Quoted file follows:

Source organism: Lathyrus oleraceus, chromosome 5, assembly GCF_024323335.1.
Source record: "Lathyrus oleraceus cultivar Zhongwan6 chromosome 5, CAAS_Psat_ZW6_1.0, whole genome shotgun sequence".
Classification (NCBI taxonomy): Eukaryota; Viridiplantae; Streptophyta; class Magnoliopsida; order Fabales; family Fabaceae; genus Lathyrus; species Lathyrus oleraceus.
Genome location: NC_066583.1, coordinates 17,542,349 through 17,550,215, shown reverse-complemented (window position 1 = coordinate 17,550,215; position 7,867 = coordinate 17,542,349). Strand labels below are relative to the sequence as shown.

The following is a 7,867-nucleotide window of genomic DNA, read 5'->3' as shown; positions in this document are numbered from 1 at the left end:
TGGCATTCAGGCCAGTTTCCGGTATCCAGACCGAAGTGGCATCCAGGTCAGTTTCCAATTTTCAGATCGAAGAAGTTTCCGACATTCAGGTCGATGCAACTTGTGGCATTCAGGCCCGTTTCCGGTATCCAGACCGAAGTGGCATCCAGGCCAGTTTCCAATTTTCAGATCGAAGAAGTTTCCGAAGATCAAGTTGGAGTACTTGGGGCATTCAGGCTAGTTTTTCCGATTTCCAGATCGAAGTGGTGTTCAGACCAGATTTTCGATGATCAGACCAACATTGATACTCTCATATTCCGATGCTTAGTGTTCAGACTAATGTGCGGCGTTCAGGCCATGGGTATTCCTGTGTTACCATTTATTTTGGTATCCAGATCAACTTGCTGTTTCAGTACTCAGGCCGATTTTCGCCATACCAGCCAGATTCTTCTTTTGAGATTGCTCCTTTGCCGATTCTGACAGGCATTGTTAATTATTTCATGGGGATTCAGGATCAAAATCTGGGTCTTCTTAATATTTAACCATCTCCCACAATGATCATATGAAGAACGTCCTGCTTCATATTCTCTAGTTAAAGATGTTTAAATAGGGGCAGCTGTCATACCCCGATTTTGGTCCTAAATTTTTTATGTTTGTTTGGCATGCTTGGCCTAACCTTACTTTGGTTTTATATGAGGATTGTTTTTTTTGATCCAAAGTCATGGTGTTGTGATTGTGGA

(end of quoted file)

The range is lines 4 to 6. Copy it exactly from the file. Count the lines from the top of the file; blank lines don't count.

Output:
Genome location: NC_066583.1, coordinates 17,542,349 through 17,550,215, shown reverse-complemented (window position 1 = coordinate 17,550,215; position 7,867 = coordinate 17,542,349). Strand labels below are relative to the sequence as shown.

The following is a 7,867-nucleotide window of genomic DNA, read 5'->3' as shown; positions in this document are numbered from 1 at the left end:
TGGCATTCAGGCCAGTTTCCGGTATCCAGACCGAAGTGGCATCCAGGTCAGTTTCCAATTTTCAGATCGAAGAAGTTTCCGACATTCAGGTCGATGCAACTTGTGGCATTCAGGCCCGTTTCCGGTATCCAGACCGAAGTGGCATCCAGGCCAGTTTCCAATTTTCAGATCGAAGAAGTTTCCGAAGATCAAGTTGGAGTACTTGGGGCATTCAGGCTAGTTTTTCCGATTTCCAGATCGAAGTGGTGTTCAGACCAGATTTTCGATGATCAGACCAACATTGATACTCTCATATTCCGATGCTTAGTGTTCAGACTAATGTGCGGCGTTCAGGCCATGGGTATTCCTGTGTTACCATTTATTTTGGTATCCAGATCAACTTGCTGTTTCAGTACTCAGGCCGATTTTCGCCATACCAGCCAGATTCTTCTTTTGAGATTGCTCCTTTGCCGATTCTGACAGGCATTGTTAATTATTTCATGGGGATTCAGGATCAAAATCTGGGTCTTCTTAATATTTAACCATCTCCCACAATGATCATATGAAGAACGTCCTGCTTCATATTCTCTAGTTAAAGATGTTTAAATAGGGGCAGCTGTCATACCCCGATTTTGGTCCTAAATTTTTTATGTTTGTTTGGCATGCTTGGCCTAACCTTACTTTGGTTTTATATGAGGATTGTTTTTTTTGATCCAAAGTCATGGTGTTGTGATTGTGGA